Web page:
Pebble Beach Golf Links
The Original Design
In the early part of the 20th century, Samuel F.B. Morse was challenged with making the Pebble Beach area a profitable and attractive real estate investment in order to find a buyer. He decided to create, as an attraction, a one-of-a-kind golf course with unsurpassed scenic beauty and an element of difficulty that would always be challenging and never conquered. Because his job was liquidation, not development, he had to minimize costs. He convinced his board that the course could be maintained by sheep and designed at no cost by two amateur golfers—Jack Neville and Douglas Grant.
“It was all there in plain sight. Very little clearing was necessary. The big thing, naturally, was to get as many holes as possible along the bay. It took a little imagination, but not much. Years before it was built, I could see this place as a golf links. Nature had intended it to be nothing else. All we did was cut away a few trees, install a few sprinklers, and sow a little seed.” –Jack Neville, San Francisco Chronicle, 1972.
Two Amateurs Design a Legendary Golf Course
At the time, Jack Neville was a two-time past champion of the California State Amateur championship, including the inaugural event in 1912, at the age of 20—he would go on to win five times. Neville won his third state championship in 1919, on the Del Monte Golf Course, the last year the championship match was held there. His final two championships were won on his own Pebble Beach Golf Links in 1922 and 1929. Also, in 1929, Neville was paired with the great Bobby Jones for the two rounds of medal play in the U.S. Amateur. Neville stayed on at Pebble Beach as a real estate salesman for most of his life, so he was close at hand when called to assist Peter Hay in designing his 9-hole course in 1957. Reports are that he also did a preliminary design for The Links at Spanish Bay but no drawings exist. Sandy Tatum consulted with Neville in preparing Pebble Beach Golf Links for the 1972 U.S. Open. Neville died in 1978 at the age of 86.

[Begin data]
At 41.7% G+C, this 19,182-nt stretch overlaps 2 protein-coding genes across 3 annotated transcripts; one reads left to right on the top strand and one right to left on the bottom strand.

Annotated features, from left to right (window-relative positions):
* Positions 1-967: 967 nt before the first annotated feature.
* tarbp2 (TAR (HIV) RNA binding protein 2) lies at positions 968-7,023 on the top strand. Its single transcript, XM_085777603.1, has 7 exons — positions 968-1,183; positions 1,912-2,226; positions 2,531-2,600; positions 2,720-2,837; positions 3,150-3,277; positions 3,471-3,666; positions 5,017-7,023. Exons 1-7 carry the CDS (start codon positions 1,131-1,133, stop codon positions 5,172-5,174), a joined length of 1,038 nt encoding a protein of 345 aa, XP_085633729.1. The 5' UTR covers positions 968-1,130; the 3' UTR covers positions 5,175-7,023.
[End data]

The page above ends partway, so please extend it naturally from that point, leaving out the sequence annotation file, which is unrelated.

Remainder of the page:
Douglas Grant had won the 1908 Pacific Coast Championship (which pre-dated the California Amateur) before moving to England. He returned to California in 1916, due to World War I. Upon his return, Grant finished runner-up in the 1916 Western Amateur and, in addition to being a medalist in the California Amateur in 1917, 1918 and 1919, he won the event in 1918. In late 1919, Grant returned to England with his family where he won many other championships and served as Captain of the Royal St. Georges Golf Club in Sandwich, England.
Although neither Neville nor Grant had any experience at course design, the pair designed a championship course that has seen remarkably few changes over the years. The course you now play is a testament to the extraordinary talent and vision of two great amateurs – Jack Neville and Douglas Grant.
And Morse’s plan did, in fact, attract the right buyer. In February 1919, shortly after Pebble Beach Golf Links opened, Morse founded Del Monte Properties Company and bought the property himself. He headed the golfing empire for the next 50 years, until his death in 1969.